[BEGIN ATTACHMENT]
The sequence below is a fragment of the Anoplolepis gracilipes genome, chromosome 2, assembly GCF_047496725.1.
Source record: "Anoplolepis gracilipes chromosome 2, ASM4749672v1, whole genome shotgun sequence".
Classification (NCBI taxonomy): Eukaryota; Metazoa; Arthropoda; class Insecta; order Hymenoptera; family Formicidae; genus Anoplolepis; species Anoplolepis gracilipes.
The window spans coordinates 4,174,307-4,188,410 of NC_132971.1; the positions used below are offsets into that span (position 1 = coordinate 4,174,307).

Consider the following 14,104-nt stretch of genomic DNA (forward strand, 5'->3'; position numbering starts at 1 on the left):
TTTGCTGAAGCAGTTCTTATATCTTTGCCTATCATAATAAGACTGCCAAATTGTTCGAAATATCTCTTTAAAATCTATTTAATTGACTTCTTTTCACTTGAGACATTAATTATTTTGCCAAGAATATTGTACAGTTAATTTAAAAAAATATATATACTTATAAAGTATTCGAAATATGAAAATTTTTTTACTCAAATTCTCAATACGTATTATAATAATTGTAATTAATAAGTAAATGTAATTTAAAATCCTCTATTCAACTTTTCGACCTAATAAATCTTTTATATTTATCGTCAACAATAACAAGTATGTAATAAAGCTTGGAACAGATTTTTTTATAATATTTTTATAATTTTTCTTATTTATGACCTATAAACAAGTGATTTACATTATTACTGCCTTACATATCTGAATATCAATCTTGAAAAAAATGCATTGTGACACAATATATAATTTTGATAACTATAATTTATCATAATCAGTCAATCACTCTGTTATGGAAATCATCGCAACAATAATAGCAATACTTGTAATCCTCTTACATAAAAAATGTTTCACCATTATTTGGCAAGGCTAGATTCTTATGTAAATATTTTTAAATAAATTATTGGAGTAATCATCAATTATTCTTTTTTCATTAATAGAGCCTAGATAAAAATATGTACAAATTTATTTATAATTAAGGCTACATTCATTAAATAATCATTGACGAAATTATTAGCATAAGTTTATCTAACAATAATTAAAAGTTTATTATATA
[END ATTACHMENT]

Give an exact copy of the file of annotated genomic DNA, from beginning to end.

The sequence below is a fragment of the Anoplolepis gracilipes genome, chromosome 2, assembly GCF_047496725.1.
Source record: "Anoplolepis gracilipes chromosome 2, ASM4749672v1, whole genome shotgun sequence".
Classification (NCBI taxonomy): Eukaryota; Metazoa; Arthropoda; class Insecta; order Hymenoptera; family Formicidae; genus Anoplolepis; species Anoplolepis gracilipes.
The window spans coordinates 4,174,307-4,188,410 of NC_132971.1; the positions used below are offsets into that span (position 1 = coordinate 4,174,307).

Consider the following 14,104-nt stretch of genomic DNA (forward strand, 5'->3'; position numbering starts at 1 on the left):
TTTGCTGAAGCAGTTCTTATATCTTTGCCTATCATAATAAGACTGCCAAATTGTTCGAAATATCTCTTTAAAATCTATTTAATTGACTTCTTTTCACTTGAGACATTAATTATTTTGCCAAGAATATTGTACAGTTAATTTAAAAAAATATATATACTTATAAAGTATTCGAAATATGAAAATTTTTTTACTCAAATTCTCAATACGTATTATAATAATTGTAATTAATAAGTAAATGTAATTTAAAATCCTCTATTCAACTTTTCGACCTAATAAATCTTTTATATTTATCGTCAACAATAACAAGTATGTAATAAAGCTTGGAACAGATTTTTTTATAATATTTTTATAATTTTTCTTATTTATGACCTATAAACAAGTGATTTACATTATTACTGCCTTACATATCTGAATATCAATCTTGAAAAAAATGCATTGTGACACAATATATAATTTTGATAACTATAATTTATCATAATCAGTCAATCACTCTGTTATGGAAATCATCGCAACAATAATAGCAATACTTGTAATCCTCTTACATAAAAAATGTTTCACCATTATTTGGCAAGGCTAGATTCTTATGTAAATATTTTTAAATAAATTATTGGAGTAATCATCAATTATTCTTTTTTCATTAATAGAGCCTAGATAAAAATATGTACAAATTTATTTATAATTAAGGCTACATTCATTAAATAATCATTGACGAAATTATTAGCATAAGTTTATCTAACAATAATTAAAAGTTTATTATATA